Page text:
Nazi Science: Coronavirus Edition

Noted flim-flam artists and doctors of low repute — including Dr. Oz and Dr. Phil — have recently been trotted out by right-wing media outlets to bemoan Coronavirus social distancing directives as “worse than the disease.”

Likewise, small groups of radical, right-wing extremists — funded by the same astroturf groups that quietly funded the Tea Party protests in 2010 and organized by right-wing extremist groups like those that organized the “Unite the Right” hate parade in Charlottesville in 2017 — have exercised their inalienable right to gather in close proximity and whip out their unambiguously-phallic assault rifles, their Confederate flags, and their MAGA hats. Among other things, they’ve called for the jailing (or killing) of Democratic politicians, advocated the firing of the nation’s foremost health experts, and blocked hospital entrances in the name of protesting social distancing.

All the while, right-wing politicians and media personalities have gleefully egged them on with inflammatory tweets, radio programs, and press conferences that undermine the guidance of the country’s top medical experts (in some cases while said experts are standing next to them on the dais).

Reactions from people basically everywhere else on the political spectrum have ranged from anger to astonishment to confusion. Recent polling (e.g., here and here) indicates that people across the political spectrum oppose the protests and are more concerned about lifting restrictions too early than they are about letting them carry on too long.

In a recent editorial, Rich Lowry, editor of the conservative National Review, called anti-lockdown arguments tendentious, perverse, and sneering. The Louisville Courier Journal Editorial Board dubbed one Kentucky protest “a pro-coronavirus rally.” In his popular politics and gay rights blog, Joe.My.God, Joe Jervis has taken to calling people who defy social distancing guidelines “Branch Covidians.” And in the New York Times, Charlie Warzel called the protests “a march for the freedom to be infected.”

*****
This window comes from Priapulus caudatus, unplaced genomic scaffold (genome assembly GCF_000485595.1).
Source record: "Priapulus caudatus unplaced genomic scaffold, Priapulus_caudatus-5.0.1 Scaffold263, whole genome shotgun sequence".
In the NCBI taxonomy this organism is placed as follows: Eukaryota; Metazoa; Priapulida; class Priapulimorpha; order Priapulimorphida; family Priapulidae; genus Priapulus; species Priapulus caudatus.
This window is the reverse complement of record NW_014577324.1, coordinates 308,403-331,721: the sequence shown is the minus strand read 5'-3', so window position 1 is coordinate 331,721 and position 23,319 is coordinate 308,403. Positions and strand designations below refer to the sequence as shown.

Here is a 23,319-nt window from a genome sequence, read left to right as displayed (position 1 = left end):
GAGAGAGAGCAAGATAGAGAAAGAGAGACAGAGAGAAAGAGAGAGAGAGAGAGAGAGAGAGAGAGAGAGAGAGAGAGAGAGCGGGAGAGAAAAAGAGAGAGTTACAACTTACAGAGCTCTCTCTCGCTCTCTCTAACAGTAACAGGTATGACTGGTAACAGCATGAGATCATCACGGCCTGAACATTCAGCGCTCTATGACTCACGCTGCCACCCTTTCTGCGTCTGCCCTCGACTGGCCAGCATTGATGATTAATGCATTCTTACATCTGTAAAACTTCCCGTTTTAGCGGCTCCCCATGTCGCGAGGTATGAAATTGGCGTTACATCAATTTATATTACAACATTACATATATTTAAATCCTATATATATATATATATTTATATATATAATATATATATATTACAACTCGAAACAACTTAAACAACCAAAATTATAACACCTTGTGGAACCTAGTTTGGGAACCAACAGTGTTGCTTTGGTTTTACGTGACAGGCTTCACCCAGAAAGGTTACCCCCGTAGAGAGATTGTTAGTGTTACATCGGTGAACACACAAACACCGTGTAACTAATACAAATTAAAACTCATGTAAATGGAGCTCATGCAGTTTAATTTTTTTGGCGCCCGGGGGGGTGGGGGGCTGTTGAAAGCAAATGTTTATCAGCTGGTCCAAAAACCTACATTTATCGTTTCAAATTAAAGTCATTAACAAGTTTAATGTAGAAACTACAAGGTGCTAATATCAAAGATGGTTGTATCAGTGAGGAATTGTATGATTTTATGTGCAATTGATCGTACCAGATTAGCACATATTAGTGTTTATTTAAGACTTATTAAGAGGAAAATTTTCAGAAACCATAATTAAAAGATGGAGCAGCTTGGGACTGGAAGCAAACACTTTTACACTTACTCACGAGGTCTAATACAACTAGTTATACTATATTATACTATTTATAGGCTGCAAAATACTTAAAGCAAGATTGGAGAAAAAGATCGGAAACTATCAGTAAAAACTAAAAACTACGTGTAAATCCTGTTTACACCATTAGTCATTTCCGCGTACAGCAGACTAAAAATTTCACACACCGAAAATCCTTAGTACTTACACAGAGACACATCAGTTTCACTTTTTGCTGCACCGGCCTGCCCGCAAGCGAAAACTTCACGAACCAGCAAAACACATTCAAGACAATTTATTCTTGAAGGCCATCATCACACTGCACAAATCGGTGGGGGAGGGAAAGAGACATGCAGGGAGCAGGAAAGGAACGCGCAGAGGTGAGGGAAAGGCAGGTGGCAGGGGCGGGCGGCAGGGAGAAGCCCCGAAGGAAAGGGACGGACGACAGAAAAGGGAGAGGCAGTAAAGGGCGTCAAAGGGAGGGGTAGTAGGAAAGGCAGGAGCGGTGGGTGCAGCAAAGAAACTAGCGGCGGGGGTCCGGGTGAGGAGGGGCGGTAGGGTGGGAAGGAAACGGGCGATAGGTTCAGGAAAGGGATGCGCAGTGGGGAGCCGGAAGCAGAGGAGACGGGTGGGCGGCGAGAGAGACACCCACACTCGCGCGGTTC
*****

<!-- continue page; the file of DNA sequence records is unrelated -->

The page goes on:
Warzel makes the argument that these rallies are the logical — if extreme — conclusion of the right-wing’s “perverted liberty ideology.” Radically anti-government and anti-authority (but ironically pro-authoritarian), Warzel contends that this political ideology represents a “wholesale rejection of collective thinking.”

This wholesale rejection of collective thinking is puzzling and concerning for most Americans, and it’s worth asking where it comes from.

The answer is not “the Nazis,” but as it happens, the Nazis do shed some useful light on the line of thinking that says “re-opening the economy” (which is a ridiculous phrase, by the way) is more important than saving people’s lives.

In his 1978 biography, Hitler: A Study in Personality and Politics, historian William Carr outlines some of the major intellectual currents that influenced Hitler and the Nazis. Foremost among them was Social Darwinism.

As Carr notes, Social Darwinism is the “notion that life is in essence a ruthless struggle for existence, bellum omnium contra omnes (the war of all against all).” Social Darwinism is a fundamental distortion of Charles Darwin’s biological theories, which, as Carr argues, “led, in some quarters at least, to the emergence of a highly pessimistic view of man, no longer a moral being infused with a divine spark, but a simple biological organism and an expendable unit in a collective entity” (113).